M Wears a Dress
M wears a dress made of M. It extends beyond her knees. Where it
touches the ground, daisies press out their flowers. Passersby notice
the scent. The ground is yellow where M has been. It is springtime in
Donald. The butcher is sharpening knives brought to him by the weary.
Knives go dull during the winter months, it is fact. Clouds and
despondencies act drastically on the metallic, decreasing its momentum,
so that by February it barely cuts through a piece of lean dry meat.
The butcher tests each blade by slicing a pink curtain of lamb off a
shank he keeps in his front window for display. The sheer pink curtains
he also hangs in the window, from rods. Blood drips finely from them,
collecting in small neat pools that look like coins. M stops to collect
them. When she bends the butcher sees her knees. They are very fine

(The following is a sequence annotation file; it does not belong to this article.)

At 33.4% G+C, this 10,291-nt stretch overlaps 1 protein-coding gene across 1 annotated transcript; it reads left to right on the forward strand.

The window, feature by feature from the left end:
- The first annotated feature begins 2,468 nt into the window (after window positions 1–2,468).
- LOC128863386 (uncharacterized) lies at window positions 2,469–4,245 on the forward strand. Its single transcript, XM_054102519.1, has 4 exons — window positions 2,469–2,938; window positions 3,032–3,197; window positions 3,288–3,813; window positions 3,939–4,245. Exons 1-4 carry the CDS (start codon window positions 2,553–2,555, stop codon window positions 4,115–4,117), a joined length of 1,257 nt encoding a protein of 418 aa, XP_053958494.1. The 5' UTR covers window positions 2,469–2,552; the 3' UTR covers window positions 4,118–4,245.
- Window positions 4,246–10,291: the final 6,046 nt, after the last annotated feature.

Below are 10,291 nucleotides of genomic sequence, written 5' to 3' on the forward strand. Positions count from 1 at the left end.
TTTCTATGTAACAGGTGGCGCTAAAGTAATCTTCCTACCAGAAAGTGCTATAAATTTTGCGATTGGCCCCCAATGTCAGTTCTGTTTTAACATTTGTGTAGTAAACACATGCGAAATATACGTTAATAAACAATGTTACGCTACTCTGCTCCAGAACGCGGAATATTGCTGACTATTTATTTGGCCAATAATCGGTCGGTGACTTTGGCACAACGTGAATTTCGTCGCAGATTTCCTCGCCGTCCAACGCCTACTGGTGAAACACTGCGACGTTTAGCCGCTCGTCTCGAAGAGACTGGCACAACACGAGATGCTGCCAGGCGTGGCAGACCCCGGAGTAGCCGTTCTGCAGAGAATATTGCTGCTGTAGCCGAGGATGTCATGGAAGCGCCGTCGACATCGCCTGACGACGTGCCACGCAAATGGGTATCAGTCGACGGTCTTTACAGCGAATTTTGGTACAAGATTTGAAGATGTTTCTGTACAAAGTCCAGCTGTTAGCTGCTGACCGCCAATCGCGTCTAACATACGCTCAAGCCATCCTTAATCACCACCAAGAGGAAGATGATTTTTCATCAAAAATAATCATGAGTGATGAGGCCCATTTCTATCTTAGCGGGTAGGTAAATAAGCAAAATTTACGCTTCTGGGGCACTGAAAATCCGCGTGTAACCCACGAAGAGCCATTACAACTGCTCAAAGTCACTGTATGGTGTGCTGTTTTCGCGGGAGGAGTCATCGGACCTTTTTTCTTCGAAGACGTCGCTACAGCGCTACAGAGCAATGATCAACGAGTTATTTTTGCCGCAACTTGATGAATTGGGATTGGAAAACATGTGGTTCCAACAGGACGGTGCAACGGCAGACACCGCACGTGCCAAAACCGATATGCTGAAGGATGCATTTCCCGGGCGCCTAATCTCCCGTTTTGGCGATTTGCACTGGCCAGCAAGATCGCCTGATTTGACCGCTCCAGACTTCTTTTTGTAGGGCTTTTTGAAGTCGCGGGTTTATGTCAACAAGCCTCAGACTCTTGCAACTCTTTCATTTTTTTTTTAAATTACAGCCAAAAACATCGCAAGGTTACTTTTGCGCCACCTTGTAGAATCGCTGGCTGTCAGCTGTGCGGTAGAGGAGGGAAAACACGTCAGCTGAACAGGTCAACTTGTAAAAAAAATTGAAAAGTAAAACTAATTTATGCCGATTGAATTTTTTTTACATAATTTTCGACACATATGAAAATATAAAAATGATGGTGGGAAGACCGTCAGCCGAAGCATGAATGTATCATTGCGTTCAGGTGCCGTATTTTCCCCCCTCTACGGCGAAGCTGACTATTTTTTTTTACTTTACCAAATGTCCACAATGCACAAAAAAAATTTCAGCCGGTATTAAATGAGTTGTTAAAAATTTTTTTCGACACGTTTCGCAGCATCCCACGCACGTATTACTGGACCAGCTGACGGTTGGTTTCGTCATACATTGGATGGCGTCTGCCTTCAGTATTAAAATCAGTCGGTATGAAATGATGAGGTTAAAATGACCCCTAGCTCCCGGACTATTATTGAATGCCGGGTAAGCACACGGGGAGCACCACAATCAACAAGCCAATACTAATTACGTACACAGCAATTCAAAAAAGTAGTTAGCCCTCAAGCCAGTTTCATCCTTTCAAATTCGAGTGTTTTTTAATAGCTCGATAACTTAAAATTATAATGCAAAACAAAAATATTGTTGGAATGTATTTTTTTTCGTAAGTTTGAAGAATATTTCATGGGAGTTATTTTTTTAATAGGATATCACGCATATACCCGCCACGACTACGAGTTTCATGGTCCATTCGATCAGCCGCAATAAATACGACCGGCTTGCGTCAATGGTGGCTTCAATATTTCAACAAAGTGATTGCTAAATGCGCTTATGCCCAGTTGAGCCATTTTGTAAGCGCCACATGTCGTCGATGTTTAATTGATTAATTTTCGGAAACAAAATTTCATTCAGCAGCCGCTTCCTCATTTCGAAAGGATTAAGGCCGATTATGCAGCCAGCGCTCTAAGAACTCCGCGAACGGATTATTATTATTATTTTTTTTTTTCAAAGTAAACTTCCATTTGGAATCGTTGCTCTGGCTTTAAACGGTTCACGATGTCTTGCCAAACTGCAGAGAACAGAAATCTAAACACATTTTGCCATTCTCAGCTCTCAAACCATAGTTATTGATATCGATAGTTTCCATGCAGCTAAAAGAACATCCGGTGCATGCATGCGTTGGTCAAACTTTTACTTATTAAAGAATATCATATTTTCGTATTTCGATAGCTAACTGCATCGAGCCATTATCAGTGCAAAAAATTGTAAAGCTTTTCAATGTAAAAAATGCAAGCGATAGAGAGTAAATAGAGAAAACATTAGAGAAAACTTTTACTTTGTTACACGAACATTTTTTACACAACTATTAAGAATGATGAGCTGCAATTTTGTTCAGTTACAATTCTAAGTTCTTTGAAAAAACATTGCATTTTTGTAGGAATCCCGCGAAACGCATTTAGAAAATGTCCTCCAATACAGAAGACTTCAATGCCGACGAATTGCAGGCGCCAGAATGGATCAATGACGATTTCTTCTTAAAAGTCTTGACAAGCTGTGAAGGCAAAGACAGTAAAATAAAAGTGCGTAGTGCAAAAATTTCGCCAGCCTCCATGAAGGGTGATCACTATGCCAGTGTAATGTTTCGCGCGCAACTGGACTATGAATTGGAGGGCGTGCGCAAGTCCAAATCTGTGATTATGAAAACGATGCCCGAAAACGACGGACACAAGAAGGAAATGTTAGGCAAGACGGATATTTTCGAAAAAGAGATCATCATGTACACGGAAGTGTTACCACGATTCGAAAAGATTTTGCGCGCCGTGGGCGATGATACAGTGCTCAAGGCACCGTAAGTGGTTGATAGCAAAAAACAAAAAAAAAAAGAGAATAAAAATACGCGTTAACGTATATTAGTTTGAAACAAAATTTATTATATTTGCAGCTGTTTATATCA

knees and very large. He wonders how she grows them. Once as a child he
felt exceptionally free. He had been lying on his back beneath a tree.
The tree had been a birch tree. All of the birch tree's leaves had
lifted in a breeze that only tickled the hairs on his arms a little. He
had lifted his arms. The leaves had all turned their white bellies to
him. He had ascended. Maybe only a few feet, but the feeling had been
remarkable. Nothing else has happened in his life since then. Marriage,
the deaths of his parents, the child of his oldest
daughter—nothing has touched him since those leaves lifted
him off the ground and into the middle air. The middle air is alive. He
is waiting for it to happen to him again. While he sharpens the knives
he watches for signs. Is there a lightness in him? Is this day becoming
his memory of that day, is he finally being reclaimed by the moment he
has never left? He cuts himself. He has not cut himself in
years—he is deft. Nevertheless, his blood mingles with the
lamb's blood. Perhaps this is the sign.